For example there’s the joint initiative at LGB and La Chât around ‘Car Free Fridays’, which will launch on February 28th. I also know for a fact that all building plans across the foundation have a sustainability check built in. In addition, existing buildings are being upgraded to become more heat and energy efficient, such as the Alps building. There are also plans to put solar panels on some of the other buildings in the near future.
That gives a flavour of commitment at school management level, but what do you think the level of commitment is among students? Take for example, Y13s who participated in the Climate March, but chose a destination for their grad trip which required them to book flights. Do you think that there is a disconnect, for students, between the theory and the reality of climate change?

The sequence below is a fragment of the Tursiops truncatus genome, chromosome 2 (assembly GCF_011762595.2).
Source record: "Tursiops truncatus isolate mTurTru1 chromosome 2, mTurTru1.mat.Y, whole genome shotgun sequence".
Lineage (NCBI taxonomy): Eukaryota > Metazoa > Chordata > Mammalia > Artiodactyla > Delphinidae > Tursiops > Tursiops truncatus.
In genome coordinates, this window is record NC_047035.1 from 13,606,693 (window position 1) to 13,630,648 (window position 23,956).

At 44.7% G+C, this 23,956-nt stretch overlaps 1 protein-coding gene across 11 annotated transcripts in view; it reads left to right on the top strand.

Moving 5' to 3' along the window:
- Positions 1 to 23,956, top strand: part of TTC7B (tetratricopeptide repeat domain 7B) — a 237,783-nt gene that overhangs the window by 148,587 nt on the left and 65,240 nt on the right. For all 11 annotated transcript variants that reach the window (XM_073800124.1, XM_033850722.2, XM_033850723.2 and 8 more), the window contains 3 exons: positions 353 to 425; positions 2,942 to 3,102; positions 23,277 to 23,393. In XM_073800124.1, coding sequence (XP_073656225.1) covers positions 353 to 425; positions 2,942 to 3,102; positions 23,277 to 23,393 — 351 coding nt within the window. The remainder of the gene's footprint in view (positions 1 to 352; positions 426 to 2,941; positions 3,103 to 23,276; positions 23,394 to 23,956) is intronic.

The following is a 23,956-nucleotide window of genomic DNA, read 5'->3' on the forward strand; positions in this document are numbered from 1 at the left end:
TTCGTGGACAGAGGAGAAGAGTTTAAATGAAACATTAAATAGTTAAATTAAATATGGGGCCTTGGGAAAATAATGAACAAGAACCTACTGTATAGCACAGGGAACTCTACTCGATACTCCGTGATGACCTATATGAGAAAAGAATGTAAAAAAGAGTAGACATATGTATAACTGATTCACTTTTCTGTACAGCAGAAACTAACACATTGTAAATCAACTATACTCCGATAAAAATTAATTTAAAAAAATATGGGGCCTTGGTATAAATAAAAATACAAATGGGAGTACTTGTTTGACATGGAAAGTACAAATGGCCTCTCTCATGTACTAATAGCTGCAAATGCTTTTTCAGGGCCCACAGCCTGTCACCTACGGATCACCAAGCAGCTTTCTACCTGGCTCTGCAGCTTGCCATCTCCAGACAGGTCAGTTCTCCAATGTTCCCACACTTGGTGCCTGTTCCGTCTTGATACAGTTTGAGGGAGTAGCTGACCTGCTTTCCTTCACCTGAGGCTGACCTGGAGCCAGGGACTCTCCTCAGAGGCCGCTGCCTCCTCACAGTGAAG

The commitment among students varies, of course, as it does among members of the community in general. Some make quite dramatic changes in their lives, to become vegan for instance, or by shopping more sustainably. Few are currently making the choice to stop flying, which is, admittedly, difficult in such an international community. The point you raise is an interesting one, which I think we could frankly extend to all school trips. Should we not favour destinations that can be reached by bus or train instead? I am grateful for the effort made by the students in the EcoCREW and do not doubt that many others are also worried about the environment and wished to attend the Climate March for that reason. I agree that their commitment becomes more convincing when they make changes in their own lives and recommend they try eating less meat and travelling less by car or plane. Of course everything that I say also applies to me. I think we do what we can at an individual level, be it that some do more than others. As a community, I would love to see a commitment be made by Ecolint to become carbon neutral, as cities and corporations around the world are also doing at this time!